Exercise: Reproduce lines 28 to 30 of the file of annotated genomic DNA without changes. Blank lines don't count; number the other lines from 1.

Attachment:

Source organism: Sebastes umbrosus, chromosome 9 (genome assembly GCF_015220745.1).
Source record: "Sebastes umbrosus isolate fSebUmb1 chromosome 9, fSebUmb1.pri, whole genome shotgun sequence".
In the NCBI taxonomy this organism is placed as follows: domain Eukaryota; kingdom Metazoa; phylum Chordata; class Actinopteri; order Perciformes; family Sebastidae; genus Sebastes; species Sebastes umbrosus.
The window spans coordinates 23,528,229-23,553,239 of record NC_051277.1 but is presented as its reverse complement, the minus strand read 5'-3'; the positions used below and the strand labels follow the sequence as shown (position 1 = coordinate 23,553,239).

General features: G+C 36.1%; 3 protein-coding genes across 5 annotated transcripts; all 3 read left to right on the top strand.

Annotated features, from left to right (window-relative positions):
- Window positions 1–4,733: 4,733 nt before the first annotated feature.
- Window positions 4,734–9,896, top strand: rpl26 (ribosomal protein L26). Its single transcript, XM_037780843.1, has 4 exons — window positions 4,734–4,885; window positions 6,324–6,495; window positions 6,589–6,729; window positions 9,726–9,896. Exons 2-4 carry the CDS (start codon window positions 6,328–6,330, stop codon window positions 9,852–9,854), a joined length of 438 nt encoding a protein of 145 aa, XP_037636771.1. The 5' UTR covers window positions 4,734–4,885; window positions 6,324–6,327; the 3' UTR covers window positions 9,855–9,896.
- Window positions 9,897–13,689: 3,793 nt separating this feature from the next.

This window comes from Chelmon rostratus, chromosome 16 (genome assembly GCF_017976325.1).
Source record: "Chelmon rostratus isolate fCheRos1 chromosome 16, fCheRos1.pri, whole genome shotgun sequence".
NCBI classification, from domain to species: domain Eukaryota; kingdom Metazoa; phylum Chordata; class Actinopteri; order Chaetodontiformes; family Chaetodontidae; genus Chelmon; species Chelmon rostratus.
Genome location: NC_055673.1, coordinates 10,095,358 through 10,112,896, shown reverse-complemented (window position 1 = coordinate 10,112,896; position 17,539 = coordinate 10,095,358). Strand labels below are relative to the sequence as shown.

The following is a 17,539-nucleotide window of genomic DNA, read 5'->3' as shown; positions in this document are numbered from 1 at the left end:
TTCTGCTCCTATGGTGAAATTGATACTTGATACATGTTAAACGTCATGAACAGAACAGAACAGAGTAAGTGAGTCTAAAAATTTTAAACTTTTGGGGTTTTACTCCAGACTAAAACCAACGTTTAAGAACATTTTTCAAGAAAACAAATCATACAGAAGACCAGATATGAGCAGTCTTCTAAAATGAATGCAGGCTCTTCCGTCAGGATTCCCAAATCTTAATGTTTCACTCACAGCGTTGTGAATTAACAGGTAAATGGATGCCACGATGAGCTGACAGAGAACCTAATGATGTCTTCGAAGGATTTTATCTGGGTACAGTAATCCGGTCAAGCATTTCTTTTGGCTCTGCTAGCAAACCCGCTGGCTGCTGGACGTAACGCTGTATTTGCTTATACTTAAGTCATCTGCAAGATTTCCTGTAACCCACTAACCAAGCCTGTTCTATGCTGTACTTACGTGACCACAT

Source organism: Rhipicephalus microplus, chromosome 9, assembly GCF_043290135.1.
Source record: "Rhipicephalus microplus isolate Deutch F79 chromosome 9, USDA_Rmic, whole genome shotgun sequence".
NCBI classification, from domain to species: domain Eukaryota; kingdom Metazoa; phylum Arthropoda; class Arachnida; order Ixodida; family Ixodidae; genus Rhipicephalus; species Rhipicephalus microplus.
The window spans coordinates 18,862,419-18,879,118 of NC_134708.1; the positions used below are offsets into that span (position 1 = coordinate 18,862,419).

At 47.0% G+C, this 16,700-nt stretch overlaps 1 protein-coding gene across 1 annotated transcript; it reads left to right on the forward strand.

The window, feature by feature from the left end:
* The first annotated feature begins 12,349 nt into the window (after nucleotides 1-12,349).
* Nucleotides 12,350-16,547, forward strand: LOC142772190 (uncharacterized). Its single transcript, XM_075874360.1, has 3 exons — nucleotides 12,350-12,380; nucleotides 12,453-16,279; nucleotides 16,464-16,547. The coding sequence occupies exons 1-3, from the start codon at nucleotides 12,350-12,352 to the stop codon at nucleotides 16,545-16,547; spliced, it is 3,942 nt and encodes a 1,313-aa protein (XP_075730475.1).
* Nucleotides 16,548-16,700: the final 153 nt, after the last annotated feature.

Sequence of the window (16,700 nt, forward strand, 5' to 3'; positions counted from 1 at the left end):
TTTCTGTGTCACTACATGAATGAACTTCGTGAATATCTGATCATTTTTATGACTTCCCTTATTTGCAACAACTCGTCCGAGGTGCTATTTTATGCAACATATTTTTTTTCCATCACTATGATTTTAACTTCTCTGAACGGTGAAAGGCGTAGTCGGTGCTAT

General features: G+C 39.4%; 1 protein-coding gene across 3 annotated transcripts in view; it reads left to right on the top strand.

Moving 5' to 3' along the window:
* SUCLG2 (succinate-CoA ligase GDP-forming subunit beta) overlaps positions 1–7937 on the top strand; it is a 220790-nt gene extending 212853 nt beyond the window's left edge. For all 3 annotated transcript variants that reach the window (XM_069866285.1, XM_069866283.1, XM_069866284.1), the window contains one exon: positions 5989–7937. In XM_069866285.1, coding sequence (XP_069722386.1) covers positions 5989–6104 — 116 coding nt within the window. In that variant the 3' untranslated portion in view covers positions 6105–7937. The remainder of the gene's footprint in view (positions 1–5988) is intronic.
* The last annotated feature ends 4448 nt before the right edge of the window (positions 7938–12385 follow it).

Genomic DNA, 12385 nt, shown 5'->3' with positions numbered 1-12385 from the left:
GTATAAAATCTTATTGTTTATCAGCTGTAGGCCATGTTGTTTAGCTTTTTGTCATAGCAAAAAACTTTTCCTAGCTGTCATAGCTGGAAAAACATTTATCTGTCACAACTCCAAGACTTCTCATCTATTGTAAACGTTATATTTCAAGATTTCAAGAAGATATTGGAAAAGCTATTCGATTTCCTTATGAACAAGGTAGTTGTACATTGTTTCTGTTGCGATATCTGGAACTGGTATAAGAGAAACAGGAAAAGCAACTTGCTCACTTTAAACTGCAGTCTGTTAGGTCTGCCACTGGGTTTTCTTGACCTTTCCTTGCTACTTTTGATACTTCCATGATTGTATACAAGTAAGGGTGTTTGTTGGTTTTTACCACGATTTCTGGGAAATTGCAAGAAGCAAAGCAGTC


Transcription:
Moving 5' to 3' along the window:
* SUCLG2 (succinate-CoA ligase GDP-forming subunit beta) overlaps positions 1–7937 on the top strand; it is a 220790-nt gene extending 212853 nt beyond the window's left edge. For all 3 annotated transcript variants that reach the window (XM_069866285.1, XM_069866283.1, XM_069866284.1), the window contains one exon: positions 5989–7937. In XM_069866285.1, coding sequence (XP_069722386.1) covers positions 5989–6104 — 116 coding nt within the window. In that variant the 3' untranslated portion in view covers positions 6105–7937. The remainder of the gene's footprint in view (positions 1–5988) is intronic.
* The last annotated feature ends 4448 nt before the right edge of the window (positions 7938–12385 follow it).